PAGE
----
Back in late high school, to prepare us for the “workforce”, the careers advisers at my school put out a program that each Year 10 student was to do one week of work experience and one week of volunteering late in the year. For my work experience component I was sent off to the room service kitchens of a notable Sydney hotel where I wanted to get out from Day 1 – the amount of noise, swearing, and the dreary huge amount of food prep to be done each day was endless! From that experience though, I took away techniques like how to peel a prawn (after peeling about a bathtub’s-worth of them) and how to make pesto (without a recipe, and it was my first time, and then it was terrifyingly tasted by the head chef).
For my second week of volunteering I was allocated to a retirement village the week prior to Christmas, and it was there that I met some of the loveliest souls I’ve ever encountered. The hardworking staff who ran the village had myself and another student decorating the halls and function rooms with swathes of tinsel and making endless paper chains, but the real treat they had organised mid-week was for a number of the residents to go down to a Lebanese community centre where the local families there had prepared a Christmas feast as well as an afternoon of dancing and entertainment. It was there that I had my first taste of some authentic Lebanese cuisine – and my first taste of baklava, oh my Lord. I loved the heady, aromatic combination of garlic and spices, and I was so busy trying everything that I luckily managed to get out of the belly dancing activities 😉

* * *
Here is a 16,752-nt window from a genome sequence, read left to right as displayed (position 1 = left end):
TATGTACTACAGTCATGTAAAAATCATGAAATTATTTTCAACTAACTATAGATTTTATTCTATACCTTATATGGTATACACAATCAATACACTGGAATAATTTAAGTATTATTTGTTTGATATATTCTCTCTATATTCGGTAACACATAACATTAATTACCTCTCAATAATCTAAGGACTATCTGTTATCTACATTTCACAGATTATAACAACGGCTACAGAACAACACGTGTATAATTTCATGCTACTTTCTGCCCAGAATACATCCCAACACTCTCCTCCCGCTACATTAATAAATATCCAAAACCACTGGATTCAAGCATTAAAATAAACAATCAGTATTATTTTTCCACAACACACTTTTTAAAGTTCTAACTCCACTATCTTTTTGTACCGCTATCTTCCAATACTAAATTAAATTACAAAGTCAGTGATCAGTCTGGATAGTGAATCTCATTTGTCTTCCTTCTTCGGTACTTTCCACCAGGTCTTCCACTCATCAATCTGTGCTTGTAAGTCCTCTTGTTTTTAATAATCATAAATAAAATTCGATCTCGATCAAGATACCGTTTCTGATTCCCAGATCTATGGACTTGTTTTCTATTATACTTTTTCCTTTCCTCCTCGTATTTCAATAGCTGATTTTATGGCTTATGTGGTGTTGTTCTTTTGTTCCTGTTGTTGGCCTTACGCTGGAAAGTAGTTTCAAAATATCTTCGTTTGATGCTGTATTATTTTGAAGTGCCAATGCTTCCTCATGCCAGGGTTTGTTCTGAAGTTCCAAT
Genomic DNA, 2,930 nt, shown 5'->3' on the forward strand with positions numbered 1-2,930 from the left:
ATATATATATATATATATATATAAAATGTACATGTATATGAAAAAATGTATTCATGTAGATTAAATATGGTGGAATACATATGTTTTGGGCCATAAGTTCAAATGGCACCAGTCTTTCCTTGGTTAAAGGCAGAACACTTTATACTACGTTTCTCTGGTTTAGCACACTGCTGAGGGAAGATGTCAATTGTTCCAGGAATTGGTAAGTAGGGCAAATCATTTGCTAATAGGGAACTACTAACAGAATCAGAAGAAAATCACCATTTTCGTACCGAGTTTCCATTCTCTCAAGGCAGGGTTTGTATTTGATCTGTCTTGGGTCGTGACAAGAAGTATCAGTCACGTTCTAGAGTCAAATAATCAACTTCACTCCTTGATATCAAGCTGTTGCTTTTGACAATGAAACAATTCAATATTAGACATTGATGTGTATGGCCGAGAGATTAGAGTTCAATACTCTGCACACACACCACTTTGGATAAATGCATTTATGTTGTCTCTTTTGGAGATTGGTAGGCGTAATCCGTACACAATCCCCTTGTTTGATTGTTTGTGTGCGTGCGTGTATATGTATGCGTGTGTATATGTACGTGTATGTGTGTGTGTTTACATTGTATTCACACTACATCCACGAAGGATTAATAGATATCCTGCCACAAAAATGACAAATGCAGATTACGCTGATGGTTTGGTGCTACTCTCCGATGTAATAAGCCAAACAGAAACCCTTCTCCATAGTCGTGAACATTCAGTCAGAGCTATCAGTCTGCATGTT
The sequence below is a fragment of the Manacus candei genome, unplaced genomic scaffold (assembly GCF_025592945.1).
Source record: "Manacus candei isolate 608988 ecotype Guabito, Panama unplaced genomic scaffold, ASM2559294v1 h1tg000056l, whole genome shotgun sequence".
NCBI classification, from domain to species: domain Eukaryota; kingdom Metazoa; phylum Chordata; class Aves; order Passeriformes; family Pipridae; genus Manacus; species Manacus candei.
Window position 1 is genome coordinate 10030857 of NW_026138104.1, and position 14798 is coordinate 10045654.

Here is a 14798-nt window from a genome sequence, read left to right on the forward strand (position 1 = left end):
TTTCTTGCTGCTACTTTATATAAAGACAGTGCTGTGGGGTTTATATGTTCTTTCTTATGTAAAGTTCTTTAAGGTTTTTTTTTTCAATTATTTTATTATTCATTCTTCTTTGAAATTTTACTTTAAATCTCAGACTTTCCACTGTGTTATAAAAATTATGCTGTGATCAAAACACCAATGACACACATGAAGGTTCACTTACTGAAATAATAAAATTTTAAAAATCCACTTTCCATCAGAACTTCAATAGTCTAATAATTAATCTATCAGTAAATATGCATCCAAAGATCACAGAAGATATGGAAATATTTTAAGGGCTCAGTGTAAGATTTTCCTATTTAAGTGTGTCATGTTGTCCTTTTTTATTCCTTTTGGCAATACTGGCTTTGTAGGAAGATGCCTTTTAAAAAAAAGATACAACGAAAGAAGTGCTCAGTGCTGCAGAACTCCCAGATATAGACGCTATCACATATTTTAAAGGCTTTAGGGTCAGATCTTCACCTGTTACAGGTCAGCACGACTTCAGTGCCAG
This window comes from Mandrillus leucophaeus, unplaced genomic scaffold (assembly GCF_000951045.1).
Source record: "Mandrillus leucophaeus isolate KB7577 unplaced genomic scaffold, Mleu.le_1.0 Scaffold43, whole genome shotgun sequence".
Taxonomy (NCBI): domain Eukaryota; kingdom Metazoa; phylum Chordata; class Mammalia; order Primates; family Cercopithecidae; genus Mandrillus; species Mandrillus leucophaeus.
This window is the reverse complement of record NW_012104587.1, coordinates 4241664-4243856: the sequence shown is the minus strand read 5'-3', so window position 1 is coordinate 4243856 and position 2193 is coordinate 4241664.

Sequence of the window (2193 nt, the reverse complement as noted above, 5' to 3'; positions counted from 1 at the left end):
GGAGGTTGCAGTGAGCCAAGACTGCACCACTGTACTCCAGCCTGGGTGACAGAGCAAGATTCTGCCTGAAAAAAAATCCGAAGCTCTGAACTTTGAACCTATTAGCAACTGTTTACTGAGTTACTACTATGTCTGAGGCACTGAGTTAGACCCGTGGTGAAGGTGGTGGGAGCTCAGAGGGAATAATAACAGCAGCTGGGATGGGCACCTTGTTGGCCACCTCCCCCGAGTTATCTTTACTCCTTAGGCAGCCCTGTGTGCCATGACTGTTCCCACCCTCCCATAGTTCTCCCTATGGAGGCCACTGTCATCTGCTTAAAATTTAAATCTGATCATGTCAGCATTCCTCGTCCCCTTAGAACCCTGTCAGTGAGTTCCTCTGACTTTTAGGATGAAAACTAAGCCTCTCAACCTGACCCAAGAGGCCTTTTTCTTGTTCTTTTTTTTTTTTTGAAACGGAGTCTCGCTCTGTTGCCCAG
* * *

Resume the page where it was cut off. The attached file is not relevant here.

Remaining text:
It’s probably of no surprise then, that I’m in love with Lebanese-style charcoal chicken, served with warm pita bread, pickles and a deep dish of that beautiful garlic sauce – so creamy and fragrant but probably not ideal if you’re planning to kiss anyone afterwards 😛 I’ve been usually relying on friends travelling out west-ways to help me top-up my supply of garlic sauce, but when I walked into Manoosh on Enmore Road last Sunday and saw the boxes of garlic sauce stocked high in the fridge, I knew I had found a new local supplier!
Manoosh is apparently a bit of an inner west institution. When Night Owl told friends that she would be moving to Enmore, there were replies of “oh, you’re so lucky – you’ll be right near Manoosh!” Other than the odd night’s chicken wrap and a takeaway pizza on an inebriated occasion, Night Owl hadn’t had much of an opportunity to sample its specialties and so was more than happy to accompany me when I got my invitation.
Arriving on a Sunday close to 2pm, there were a few tables of people enjoying lunch in the semi-alfresco seating. It was quiet enough that I could have a chat with Charlie, the owner, who has recently expanded over to Marrickville with another shop, allowing the delivery radius of their bike fleet to spread out further along the inner west. He mentioned briefly a possible plan to open another shop over in the Eastern Suburbs, but said that he would see first how the Marrickville shop does. He invited us to take a seat, and that he would bring out a few dishes that he thought were Manoosh’s specialties.
We start off with the Haloumi Pie ($7): melted haloumi in a semi circle pie coated with sesame seeds. Check out that stretch!